Trump won, but he did so with only eight percent of the black vote and 29 percent of the Latino vote. While he outperformed Romney in those regards, Trump may have amplified the trend that Republicans desperately want to reverse. He called Mexicans rapists. He was endorsed by the KKK. He mocked the disabled and wanted to ban Muslims. His vice president is one of the gay community’s greatest adversaries. And while millennials are already generally liberal, they are also the most diverse and tolerant group of Americans in history, meaning Trump may potentially cause the Republicans to lose an entire generation of voters.

Because Trump won, he may also provide more ammunition to Democrats in the future. Their tactic of tying all Republicans to Trump proved to be unsuccessful in this election. But if his presidency turns out to be an utter disaster, Democrats will have the opportunity to spend the next 20 years using Trump as a way to “wave the bloody shirt,” a Reconstruction-era term used when Republican candidates tied Democrats to the slaveholders and secessionists of the time. Even if Trump survives unscathed, Democrats will use those soundbites of his comments about minorities for years to come.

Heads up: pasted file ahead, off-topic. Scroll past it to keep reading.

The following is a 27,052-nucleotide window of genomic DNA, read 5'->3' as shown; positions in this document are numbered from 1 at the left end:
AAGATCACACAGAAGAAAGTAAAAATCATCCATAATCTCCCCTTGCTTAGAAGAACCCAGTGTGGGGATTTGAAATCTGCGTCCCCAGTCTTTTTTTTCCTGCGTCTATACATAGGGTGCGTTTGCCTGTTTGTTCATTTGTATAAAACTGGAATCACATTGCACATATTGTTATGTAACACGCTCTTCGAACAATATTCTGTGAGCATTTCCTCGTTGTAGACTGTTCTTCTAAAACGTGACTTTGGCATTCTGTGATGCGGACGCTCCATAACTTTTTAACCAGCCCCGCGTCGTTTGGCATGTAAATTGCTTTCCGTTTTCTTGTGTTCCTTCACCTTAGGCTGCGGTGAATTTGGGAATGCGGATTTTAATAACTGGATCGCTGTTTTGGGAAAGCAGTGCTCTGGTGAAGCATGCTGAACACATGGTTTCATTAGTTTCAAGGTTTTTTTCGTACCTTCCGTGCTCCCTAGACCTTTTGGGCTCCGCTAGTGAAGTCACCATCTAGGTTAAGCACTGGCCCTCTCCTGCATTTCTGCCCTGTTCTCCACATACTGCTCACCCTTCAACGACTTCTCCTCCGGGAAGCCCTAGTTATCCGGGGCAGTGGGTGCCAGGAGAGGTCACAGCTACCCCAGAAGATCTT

But it’s more than just Trump of course. Individual party members find themselves bad press, which only hurts the party’s support more. Most recently, it was Carl Paladino, chair of Trump’s New York campaign. Paladino, who was the Republican candidate for New York governor in 2010, said in an interview last week that he hoped President Obama would die of mad cow disease and that Michelle would “return to being a male and let loose in the outback of Zimbabwe where she lives comfortably in a cave with Maxie, the gorilla.”

Not exactly the way to win over minority voters.

And it’s more than just individual Republicans. The party as a whole regularly finds itself stuck in the middle when it comes to modern social issues like abortion, gay marriage, immigration, minimum wage, gun control and climate change, putting many other voting blocs at risk. Recent controversial events that have become national headlines like police shootings, the North Carolina LGBT law, the Flint water crisis, Ohio’s Heartbeat Bill proposal and feuds over the Confederate flag and Obamacare have really put the GOP in hot water. They’ve been flagged for stonewalling the entire Obama presidency, from his 2009 stimulus bill to his Supreme Court nominee, which Democrats can use to argue that Republicans have spent the last eight years playing party over people. When so many Americans are fed up with gridlock in Washington, that image is hardly the one a party wants.

This is their chance to reverse course. This is their opportunity to prove their argument that Democrats have taken advantage of minorities simply for their votes, and make a case for them to vote otherwise in the years to come. This is their opportunity to demonstrate that they are as good at getting things done as they are at blocking them. This is their big chance. And it may very well be their last.